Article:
Posted By: Lynn Broom

Should I get pet insurance?

The options in veterinary medicine have progressed and improved hugely in recent years and, whilst not appropriate in all circumstances, advanced diagnostics and surgery are now available. With this comes increased costs and specialist treatment can easily run to several thousand pounds.

Accidents, injuries and illnesses often come ‘out of the blue’ and this can often involve a sudden and unexpected cost which is not something everyone can afford to deal with. Insurance provides the back up of financial support to help take one element of the decision making process – cost – out of the equation.

There are many different companies offering a range of cover options. It is important to compare like for like and to understand what actually is being offered. For instance you can choose between a ‘for life’ policy or a ‘one year only’ policy. This means that the insurance company will either pay for a condition for the life of the animal or will exclude the condition, either if it recurs (which will often include conditions with similar symptoms) or no more than one year after the condition was first noticed.

Monty is a 12 year old West Highland White Terrier is a very frequent visitor to the practice and is well known to all the staff. He has had more than his fair share of health problems over the years and, luckily, his owner chose a policy from when he was young which provided ‘for life’ cover. He has several long term conditions which will require treatment life long and these are still being covered by his insurance policy.

Different limits are applied depending on the policy and the treatment required. Some policies may limit each claim to a relatively low amount whilst others will apply £10,000 or even higher limits. A referral to a specialist neurosurgeon for slipped disc surgery can exceed £5000.

It is also important to note that pre-existing conditions will not be covered by insurance. Insurance is, put simply, financial back up for unexpected events. Pre-existing conditions have already been identified and are, therefore, not covered by insurance.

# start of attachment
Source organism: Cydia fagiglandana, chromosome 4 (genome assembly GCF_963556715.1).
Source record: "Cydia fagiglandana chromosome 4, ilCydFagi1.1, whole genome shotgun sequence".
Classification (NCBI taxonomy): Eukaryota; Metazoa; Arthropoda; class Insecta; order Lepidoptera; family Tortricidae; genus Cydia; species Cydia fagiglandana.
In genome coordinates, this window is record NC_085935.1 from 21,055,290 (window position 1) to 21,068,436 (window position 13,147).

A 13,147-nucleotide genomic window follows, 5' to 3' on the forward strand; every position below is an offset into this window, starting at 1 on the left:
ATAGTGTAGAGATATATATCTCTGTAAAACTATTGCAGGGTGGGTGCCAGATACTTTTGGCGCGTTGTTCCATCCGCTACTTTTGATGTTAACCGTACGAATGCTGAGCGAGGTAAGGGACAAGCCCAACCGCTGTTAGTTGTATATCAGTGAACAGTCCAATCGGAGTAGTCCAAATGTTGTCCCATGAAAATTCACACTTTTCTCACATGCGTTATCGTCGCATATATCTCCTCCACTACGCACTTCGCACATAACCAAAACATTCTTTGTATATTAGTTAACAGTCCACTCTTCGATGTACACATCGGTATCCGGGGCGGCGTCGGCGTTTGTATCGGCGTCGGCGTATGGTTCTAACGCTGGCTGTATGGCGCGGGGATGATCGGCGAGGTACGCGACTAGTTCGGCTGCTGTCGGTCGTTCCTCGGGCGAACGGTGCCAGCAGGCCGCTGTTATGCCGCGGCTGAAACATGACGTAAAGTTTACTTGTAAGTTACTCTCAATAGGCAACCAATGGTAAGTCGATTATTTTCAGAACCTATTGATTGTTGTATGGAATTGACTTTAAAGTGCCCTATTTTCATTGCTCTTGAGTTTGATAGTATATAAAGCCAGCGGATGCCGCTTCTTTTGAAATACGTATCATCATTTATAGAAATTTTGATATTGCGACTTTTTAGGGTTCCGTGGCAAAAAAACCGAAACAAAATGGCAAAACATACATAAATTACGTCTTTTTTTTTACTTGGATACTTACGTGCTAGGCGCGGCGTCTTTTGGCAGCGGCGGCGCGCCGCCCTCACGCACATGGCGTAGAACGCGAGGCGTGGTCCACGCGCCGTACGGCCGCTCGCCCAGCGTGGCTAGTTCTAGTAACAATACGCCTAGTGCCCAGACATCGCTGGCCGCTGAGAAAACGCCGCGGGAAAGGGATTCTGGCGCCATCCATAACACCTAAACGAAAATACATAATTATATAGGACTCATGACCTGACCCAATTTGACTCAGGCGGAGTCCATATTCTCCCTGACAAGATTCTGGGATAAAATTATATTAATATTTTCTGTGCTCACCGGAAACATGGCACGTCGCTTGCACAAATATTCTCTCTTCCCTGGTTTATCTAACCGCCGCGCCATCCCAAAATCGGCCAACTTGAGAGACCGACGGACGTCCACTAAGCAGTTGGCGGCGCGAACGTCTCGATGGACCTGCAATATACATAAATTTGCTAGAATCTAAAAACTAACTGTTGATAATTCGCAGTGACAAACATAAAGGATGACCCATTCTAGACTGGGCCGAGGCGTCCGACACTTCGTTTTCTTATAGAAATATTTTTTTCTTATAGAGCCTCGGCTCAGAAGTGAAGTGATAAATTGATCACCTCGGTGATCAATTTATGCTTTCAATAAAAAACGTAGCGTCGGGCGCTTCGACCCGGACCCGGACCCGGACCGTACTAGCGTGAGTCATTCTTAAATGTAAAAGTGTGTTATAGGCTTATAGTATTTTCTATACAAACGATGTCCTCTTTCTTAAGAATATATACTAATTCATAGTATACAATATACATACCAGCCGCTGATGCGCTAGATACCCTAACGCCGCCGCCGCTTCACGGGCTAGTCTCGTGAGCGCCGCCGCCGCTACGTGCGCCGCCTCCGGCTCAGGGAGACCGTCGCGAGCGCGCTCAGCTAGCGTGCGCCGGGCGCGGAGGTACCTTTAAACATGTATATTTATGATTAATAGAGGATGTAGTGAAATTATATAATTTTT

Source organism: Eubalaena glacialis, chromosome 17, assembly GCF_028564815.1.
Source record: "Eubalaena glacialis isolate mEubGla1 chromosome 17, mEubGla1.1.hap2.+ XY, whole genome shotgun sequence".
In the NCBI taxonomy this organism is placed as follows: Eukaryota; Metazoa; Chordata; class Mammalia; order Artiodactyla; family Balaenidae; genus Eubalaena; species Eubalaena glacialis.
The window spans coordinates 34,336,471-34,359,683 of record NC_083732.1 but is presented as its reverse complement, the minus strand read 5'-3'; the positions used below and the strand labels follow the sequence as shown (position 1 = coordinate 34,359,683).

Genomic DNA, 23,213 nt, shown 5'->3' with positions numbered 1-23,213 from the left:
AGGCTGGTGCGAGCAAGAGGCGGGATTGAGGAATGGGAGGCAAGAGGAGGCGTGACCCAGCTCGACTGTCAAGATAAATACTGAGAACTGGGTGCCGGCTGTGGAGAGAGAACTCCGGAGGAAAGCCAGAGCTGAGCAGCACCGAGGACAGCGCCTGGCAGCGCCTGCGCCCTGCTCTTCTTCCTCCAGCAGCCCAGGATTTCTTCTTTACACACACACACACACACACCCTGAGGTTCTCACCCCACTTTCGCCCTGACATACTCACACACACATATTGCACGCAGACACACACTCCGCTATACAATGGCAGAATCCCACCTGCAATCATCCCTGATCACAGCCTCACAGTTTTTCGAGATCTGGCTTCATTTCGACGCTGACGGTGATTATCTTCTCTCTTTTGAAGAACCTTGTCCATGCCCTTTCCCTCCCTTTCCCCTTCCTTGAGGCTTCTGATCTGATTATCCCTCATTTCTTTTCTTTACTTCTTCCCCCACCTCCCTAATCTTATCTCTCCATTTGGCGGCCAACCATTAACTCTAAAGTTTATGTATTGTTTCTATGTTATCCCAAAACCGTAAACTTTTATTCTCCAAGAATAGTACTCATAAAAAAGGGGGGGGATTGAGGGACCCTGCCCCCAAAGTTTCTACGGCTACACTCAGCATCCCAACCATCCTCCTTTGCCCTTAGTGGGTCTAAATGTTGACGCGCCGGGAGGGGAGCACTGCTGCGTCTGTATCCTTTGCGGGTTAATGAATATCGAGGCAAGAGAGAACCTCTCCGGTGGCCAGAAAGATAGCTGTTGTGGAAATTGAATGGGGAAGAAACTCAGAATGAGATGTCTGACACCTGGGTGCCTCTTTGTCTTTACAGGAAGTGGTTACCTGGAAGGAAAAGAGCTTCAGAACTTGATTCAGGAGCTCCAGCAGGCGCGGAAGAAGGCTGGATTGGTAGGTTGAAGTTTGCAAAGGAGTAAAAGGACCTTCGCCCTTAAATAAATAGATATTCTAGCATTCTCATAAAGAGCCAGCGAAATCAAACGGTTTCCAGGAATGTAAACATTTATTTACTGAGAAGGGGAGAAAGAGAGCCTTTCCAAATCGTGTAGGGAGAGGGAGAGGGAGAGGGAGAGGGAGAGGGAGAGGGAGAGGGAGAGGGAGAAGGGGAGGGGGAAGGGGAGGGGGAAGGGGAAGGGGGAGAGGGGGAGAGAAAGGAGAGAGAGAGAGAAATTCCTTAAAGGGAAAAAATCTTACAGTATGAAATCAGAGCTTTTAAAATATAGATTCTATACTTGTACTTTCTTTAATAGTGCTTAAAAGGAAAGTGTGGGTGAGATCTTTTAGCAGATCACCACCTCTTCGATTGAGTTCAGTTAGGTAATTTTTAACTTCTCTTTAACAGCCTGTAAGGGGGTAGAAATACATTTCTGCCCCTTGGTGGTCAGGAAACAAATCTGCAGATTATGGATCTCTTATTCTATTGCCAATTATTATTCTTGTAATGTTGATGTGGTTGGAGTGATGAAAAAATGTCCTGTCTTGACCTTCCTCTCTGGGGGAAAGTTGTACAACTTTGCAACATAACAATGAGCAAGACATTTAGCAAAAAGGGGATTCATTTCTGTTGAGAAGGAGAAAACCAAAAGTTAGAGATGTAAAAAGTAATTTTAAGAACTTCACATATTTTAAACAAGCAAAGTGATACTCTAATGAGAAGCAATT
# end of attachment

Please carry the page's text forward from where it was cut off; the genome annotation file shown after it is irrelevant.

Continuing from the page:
If, for instance, your dog has had previous itching in the summer, future summer itching and skin allergies often including ear infections, will not be covered by insurance taken out after the initial episode.

This also applies to changing insurance companies. Even if there has been no break in cover because you took out a new policy with a new company on the same day you cancel your old policy any previously covered conditions which have been present, even if they were not claimed for, will be excluded by the new company.

Also be aware that not all conditions and treatments are covered by all companies. Dental treatment is often excluded unless treatment required is as a result of an injury and, even if routine treatment is covered, it may be excluded if previous veterinary advice to carry out dental treatment has been significantly delayed. Only certain specialist diets and alternative therapies such as physiotherapy are covered even by the most comprehensive policies.

In summary insurance is a very good option to provide financial support in the event of an injury or illness but you need to be aware of the cover you are acquiring and the limitations and exclusions that may apply.

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